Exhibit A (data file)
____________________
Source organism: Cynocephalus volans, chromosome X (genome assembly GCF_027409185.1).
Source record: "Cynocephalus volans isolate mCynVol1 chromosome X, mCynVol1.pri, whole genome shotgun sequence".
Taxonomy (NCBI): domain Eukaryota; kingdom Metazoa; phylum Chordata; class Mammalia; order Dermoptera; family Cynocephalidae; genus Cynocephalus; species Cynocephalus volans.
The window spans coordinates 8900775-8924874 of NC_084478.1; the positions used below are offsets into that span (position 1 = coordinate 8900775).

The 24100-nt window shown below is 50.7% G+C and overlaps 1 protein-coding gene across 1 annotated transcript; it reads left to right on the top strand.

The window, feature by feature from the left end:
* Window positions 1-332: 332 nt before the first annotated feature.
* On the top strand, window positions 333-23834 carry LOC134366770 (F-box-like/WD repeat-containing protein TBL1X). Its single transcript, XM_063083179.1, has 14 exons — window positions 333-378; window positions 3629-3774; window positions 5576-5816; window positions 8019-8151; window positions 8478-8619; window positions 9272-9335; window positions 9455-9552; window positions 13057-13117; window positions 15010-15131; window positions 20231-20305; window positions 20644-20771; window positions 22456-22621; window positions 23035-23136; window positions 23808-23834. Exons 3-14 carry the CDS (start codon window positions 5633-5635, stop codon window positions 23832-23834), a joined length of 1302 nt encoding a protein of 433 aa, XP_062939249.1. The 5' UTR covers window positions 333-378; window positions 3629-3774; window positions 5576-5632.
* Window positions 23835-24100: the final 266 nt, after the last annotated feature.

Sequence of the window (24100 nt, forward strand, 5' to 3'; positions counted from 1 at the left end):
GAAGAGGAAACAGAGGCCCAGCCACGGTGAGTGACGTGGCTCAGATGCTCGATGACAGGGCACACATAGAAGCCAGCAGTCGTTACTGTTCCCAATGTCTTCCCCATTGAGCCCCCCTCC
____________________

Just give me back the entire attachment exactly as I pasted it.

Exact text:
Source organism: Cynocephalus volans, chromosome X (genome assembly GCF_027409185.1).
Source record: "Cynocephalus volans isolate mCynVol1 chromosome X, mCynVol1.pri, whole genome shotgun sequence".
Taxonomy (NCBI): domain Eukaryota; kingdom Metazoa; phylum Chordata; class Mammalia; order Dermoptera; family Cynocephalidae; genus Cynocephalus; species Cynocephalus volans.
The window spans coordinates 8900775-8924874 of NC_084478.1; the positions used below are offsets into that span (position 1 = coordinate 8900775).

The 24100-nt window shown below is 50.7% G+C and overlaps 1 protein-coding gene across 1 annotated transcript; it reads left to right on the top strand.

The window, feature by feature from the left end:
* Window positions 1-332: 332 nt before the first annotated feature.
* On the top strand, window positions 333-23834 carry LOC134366770 (F-box-like/WD repeat-containing protein TBL1X). Its single transcript, XM_063083179.1, has 14 exons — window positions 333-378; window positions 3629-3774; window positions 5576-5816; window positions 8019-8151; window positions 8478-8619; window positions 9272-9335; window positions 9455-9552; window positions 13057-13117; window positions 15010-15131; window positions 20231-20305; window positions 20644-20771; window positions 22456-22621; window positions 23035-23136; window positions 23808-23834. Exons 3-14 carry the CDS (start codon window positions 5633-5635, stop codon window positions 23832-23834), a joined length of 1302 nt encoding a protein of 433 aa, XP_062939249.1. The 5' UTR covers window positions 333-378; window positions 3629-3774; window positions 5576-5632.
* Window positions 23835-24100: the final 266 nt, after the last annotated feature.

Sequence of the window (24100 nt, forward strand, 5' to 3'; positions counted from 1 at the left end):
GAAGAGGAAACAGAGGCCCAGCCACGGTGAGTGACGTGGCTCAGATGCTCGATGACAGGGCACACATAGAAGCCAGCAGTCGTTACTGTTCCCAATGTCTTCCCCATTGAGCCCCCCTCC